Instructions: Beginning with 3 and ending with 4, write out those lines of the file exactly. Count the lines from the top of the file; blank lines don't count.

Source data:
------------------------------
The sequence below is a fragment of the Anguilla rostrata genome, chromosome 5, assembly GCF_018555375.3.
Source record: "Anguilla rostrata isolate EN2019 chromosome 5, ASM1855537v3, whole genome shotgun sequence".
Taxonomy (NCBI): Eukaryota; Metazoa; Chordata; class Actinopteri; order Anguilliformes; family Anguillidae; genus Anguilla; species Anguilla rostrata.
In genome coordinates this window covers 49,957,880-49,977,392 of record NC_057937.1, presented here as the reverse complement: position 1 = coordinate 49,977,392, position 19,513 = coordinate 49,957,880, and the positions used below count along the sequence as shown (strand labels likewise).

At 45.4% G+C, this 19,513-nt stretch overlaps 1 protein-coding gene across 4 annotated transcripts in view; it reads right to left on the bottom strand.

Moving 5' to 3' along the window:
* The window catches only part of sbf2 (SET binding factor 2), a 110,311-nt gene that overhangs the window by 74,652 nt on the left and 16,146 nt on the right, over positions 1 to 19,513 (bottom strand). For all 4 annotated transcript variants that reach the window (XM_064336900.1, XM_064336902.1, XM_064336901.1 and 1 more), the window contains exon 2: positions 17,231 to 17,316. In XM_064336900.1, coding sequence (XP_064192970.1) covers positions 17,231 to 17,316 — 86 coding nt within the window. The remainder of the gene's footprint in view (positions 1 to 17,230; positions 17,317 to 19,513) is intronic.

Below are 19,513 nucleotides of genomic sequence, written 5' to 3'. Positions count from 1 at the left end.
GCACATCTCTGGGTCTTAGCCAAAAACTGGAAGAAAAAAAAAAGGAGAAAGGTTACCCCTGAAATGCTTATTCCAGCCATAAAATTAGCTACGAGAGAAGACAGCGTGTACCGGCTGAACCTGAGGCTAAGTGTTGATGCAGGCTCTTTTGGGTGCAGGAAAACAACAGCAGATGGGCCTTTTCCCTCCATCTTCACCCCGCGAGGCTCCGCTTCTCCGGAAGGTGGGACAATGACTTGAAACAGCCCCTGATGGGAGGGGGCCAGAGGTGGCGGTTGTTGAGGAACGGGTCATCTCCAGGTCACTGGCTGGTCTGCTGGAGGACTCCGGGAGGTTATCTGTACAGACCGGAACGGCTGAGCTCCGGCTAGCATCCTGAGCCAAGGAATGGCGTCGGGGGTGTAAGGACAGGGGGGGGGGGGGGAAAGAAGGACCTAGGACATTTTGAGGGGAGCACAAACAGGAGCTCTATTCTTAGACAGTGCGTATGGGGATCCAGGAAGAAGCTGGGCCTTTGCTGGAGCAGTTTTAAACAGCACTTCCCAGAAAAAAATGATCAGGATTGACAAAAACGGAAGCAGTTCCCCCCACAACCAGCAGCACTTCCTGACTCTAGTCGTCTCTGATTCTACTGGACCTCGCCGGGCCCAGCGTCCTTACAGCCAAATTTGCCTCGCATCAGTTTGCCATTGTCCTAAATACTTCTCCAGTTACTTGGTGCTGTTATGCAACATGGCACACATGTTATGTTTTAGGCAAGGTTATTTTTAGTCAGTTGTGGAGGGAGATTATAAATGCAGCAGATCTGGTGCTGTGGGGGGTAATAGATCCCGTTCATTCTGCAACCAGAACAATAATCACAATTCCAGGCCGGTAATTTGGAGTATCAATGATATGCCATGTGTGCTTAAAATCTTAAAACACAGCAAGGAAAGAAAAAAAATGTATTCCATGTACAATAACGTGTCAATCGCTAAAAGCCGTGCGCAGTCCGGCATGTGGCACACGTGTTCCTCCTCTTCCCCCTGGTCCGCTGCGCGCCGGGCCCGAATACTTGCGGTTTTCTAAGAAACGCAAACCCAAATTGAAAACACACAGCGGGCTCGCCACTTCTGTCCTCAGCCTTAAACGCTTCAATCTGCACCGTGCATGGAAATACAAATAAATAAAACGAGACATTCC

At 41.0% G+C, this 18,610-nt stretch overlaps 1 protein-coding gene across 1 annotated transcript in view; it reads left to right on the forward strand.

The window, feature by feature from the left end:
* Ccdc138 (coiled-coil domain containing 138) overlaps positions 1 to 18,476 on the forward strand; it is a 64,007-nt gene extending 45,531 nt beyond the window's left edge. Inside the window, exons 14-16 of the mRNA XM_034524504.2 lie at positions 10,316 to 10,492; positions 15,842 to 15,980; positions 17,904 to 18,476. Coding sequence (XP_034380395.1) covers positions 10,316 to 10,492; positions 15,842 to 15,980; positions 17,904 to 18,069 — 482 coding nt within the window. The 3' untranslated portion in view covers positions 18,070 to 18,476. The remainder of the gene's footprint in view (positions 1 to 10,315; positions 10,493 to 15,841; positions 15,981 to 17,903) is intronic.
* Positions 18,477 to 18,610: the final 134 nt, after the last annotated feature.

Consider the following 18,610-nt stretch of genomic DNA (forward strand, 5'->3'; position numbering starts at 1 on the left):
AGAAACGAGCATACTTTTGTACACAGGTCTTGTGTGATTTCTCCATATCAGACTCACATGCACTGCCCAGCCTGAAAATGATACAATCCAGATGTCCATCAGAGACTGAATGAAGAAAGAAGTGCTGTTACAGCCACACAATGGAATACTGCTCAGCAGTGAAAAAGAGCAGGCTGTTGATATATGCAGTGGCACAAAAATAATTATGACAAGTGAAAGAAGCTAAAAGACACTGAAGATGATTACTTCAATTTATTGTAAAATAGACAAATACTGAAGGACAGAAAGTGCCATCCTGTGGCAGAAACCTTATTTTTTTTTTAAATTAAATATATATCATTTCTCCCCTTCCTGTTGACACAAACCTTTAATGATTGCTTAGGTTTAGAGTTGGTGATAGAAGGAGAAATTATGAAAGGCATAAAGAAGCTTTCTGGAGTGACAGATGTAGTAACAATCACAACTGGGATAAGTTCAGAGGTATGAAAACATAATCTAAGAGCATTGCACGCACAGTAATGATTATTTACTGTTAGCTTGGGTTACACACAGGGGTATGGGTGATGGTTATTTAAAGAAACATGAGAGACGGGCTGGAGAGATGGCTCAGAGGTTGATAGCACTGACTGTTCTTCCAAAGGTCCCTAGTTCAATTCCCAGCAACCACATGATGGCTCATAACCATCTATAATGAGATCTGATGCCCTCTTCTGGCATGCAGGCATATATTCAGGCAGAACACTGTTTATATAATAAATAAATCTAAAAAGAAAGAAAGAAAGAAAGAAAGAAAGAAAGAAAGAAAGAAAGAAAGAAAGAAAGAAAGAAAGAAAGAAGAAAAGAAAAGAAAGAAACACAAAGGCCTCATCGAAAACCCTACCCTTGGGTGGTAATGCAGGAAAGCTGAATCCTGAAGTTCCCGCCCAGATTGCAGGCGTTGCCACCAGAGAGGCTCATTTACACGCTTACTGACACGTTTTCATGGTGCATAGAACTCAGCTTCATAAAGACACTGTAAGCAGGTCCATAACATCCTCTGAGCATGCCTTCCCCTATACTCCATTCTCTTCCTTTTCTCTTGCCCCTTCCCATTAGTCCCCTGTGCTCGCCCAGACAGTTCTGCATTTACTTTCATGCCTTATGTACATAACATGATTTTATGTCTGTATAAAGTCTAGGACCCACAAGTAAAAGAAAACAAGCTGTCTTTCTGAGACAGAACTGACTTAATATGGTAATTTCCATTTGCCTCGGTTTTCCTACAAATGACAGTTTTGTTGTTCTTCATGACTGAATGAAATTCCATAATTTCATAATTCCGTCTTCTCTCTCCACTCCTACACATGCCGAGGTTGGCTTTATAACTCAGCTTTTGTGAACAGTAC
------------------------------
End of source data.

Taxonomy (NCBI): Eukaryota; Metazoa; Chordata; class Actinopteri; order Anguilliformes; family Anguillidae; genus Anguilla; species Anguilla rostrata.
In genome coordinates this window covers 49,957,880-49,977,392 of record NC_057937.1, presented here as the reverse complement: position 1 = coordinate 49,977,392, position 19,513 = coordinate 49,957,880, and the positions used below count along the sequence as shown (strand labels likewise).